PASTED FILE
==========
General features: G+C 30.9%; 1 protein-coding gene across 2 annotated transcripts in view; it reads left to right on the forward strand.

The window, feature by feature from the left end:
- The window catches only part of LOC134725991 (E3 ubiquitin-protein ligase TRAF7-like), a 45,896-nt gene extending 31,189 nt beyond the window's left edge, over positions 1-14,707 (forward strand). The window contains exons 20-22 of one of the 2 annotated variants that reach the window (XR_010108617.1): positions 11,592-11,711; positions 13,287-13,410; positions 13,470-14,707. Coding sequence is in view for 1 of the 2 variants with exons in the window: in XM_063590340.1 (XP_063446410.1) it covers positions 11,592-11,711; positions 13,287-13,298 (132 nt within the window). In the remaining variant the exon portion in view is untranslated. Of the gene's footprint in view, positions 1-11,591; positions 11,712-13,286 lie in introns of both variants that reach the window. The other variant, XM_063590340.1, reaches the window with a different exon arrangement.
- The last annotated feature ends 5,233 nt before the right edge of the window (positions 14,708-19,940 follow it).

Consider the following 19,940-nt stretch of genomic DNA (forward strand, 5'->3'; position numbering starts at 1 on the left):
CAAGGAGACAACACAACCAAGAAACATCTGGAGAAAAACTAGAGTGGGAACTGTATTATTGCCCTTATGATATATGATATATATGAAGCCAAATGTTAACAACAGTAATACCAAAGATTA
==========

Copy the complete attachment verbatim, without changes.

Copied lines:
General features: G+C 30.9%; 1 protein-coding gene across 2 annotated transcripts in view; it reads left to right on the forward strand.

The window, feature by feature from the left end:
- The window catches only part of LOC134725991 (E3 ubiquitin-protein ligase TRAF7-like), a 45,896-nt gene extending 31,189 nt beyond the window's left edge, over positions 1-14,707 (forward strand). The window contains exons 20-22 of one of the 2 annotated variants that reach the window (XR_010108617.1): positions 11,592-11,711; positions 13,287-13,410; positions 13,470-14,707. Coding sequence is in view for 1 of the 2 variants with exons in the window: in XM_063590340.1 (XP_063446410.1) it covers positions 11,592-11,711; positions 13,287-13,298 (132 nt within the window). In the remaining variant the exon portion in view is untranslated. Of the gene's footprint in view, positions 1-11,591; positions 11,712-13,286 lie in introns of both variants that reach the window. The other variant, XM_063590340.1, reaches the window with a different exon arrangement.
- The last annotated feature ends 5,233 nt before the right edge of the window (positions 14,708-19,940 follow it).

Consider the following 19,940-nt stretch of genomic DNA (forward strand, 5'->3'; position numbering starts at 1 on the left):
CAAGGAGACAACACAACCAAGAAACATCTGGAGAAAAACTAGAGTGGGAACTGTATTATTGCCCTTATGATATATGATATATATGAAGCCAAATGTTAACAACAGTAATACCAAAGATTA